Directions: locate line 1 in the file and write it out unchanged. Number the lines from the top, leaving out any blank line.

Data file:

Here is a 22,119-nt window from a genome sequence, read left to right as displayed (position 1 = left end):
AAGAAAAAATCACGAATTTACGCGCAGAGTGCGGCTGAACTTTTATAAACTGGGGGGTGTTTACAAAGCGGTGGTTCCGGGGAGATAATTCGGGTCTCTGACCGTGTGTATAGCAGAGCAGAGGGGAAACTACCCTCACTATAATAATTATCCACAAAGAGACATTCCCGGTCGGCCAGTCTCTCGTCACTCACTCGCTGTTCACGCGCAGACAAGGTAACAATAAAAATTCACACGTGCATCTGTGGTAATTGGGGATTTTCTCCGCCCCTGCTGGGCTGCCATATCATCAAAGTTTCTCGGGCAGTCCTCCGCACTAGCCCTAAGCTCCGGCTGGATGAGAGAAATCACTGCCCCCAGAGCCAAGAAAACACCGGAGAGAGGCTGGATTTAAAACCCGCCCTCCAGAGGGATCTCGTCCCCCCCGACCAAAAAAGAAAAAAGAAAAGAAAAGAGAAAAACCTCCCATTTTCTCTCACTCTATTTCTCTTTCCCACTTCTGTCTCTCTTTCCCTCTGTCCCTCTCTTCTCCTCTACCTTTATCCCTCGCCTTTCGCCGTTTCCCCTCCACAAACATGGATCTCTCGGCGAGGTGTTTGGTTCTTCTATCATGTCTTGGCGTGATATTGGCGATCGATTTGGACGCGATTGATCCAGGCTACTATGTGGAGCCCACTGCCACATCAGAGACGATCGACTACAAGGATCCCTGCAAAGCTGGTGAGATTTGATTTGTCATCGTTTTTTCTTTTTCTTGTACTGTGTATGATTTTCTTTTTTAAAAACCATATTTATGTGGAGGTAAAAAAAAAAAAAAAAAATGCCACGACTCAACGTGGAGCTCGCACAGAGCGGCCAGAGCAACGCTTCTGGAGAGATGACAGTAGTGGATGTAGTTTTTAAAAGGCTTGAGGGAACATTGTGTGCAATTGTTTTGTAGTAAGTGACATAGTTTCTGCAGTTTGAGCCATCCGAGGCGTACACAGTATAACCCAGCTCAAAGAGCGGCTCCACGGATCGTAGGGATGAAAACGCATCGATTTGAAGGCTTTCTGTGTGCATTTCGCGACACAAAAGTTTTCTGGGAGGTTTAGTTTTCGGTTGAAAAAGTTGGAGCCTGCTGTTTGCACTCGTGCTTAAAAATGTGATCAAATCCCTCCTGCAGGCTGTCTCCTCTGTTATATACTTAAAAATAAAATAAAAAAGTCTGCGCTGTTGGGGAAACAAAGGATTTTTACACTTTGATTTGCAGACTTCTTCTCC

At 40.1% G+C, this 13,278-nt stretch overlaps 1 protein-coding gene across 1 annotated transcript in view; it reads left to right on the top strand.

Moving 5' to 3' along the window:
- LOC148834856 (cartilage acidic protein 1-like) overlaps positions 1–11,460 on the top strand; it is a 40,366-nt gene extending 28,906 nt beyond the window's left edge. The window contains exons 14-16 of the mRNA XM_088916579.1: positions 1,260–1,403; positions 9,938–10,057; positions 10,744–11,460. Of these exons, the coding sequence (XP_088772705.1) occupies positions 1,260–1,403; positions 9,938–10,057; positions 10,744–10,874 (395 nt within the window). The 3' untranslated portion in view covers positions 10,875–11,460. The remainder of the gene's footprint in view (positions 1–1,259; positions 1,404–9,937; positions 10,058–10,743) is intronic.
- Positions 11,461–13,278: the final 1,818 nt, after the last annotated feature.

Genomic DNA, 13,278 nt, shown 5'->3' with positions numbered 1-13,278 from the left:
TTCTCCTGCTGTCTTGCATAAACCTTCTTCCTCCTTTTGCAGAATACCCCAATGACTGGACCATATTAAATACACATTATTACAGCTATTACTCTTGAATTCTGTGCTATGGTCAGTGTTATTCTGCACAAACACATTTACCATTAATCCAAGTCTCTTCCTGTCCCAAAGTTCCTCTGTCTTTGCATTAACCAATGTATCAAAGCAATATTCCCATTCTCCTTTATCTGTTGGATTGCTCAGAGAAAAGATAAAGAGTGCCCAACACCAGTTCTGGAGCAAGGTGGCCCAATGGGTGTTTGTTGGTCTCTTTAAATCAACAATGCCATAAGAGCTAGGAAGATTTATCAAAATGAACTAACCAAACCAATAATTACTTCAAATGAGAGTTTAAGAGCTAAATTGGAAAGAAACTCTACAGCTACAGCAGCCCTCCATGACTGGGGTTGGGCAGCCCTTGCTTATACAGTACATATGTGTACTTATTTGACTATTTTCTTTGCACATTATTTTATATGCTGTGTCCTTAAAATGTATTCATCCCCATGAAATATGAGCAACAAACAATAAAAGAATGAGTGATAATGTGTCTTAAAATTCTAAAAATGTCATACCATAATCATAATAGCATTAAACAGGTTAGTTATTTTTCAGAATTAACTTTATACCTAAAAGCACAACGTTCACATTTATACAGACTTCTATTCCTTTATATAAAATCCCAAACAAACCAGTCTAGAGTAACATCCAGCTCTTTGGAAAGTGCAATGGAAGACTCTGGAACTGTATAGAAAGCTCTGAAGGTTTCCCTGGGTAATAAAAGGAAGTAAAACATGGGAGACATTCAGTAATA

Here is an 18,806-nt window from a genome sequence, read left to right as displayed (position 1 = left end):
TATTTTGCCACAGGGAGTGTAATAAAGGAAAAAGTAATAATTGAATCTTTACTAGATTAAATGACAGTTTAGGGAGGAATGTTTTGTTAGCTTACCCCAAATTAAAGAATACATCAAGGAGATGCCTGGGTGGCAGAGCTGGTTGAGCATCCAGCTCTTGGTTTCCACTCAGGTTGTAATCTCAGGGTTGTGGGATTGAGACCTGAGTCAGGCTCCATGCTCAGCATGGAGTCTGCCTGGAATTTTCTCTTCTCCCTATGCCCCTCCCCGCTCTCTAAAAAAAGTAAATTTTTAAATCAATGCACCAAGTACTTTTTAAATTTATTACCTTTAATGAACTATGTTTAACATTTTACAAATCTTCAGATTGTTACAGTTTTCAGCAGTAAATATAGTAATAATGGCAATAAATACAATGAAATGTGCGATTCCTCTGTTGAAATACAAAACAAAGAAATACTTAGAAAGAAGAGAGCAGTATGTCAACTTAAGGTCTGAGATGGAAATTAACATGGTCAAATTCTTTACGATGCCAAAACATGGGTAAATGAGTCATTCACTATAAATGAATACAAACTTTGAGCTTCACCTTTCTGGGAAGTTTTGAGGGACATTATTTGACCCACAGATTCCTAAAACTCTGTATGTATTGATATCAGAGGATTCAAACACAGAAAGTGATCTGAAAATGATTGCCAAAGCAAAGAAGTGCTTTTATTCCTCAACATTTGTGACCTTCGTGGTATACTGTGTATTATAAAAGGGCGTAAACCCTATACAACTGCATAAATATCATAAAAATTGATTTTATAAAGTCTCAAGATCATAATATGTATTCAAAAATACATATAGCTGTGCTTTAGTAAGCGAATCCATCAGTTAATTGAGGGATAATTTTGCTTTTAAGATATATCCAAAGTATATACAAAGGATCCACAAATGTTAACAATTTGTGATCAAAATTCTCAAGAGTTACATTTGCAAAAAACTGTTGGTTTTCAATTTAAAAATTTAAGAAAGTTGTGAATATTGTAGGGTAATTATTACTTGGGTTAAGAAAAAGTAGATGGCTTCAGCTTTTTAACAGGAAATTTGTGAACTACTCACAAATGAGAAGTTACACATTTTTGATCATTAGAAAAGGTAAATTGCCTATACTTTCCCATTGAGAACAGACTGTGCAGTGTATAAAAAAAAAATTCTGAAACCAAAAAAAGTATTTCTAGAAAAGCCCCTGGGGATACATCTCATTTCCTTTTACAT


Here is a 22,119-nt window from a genome sequence, read left to right as displayed (position 1 = left end):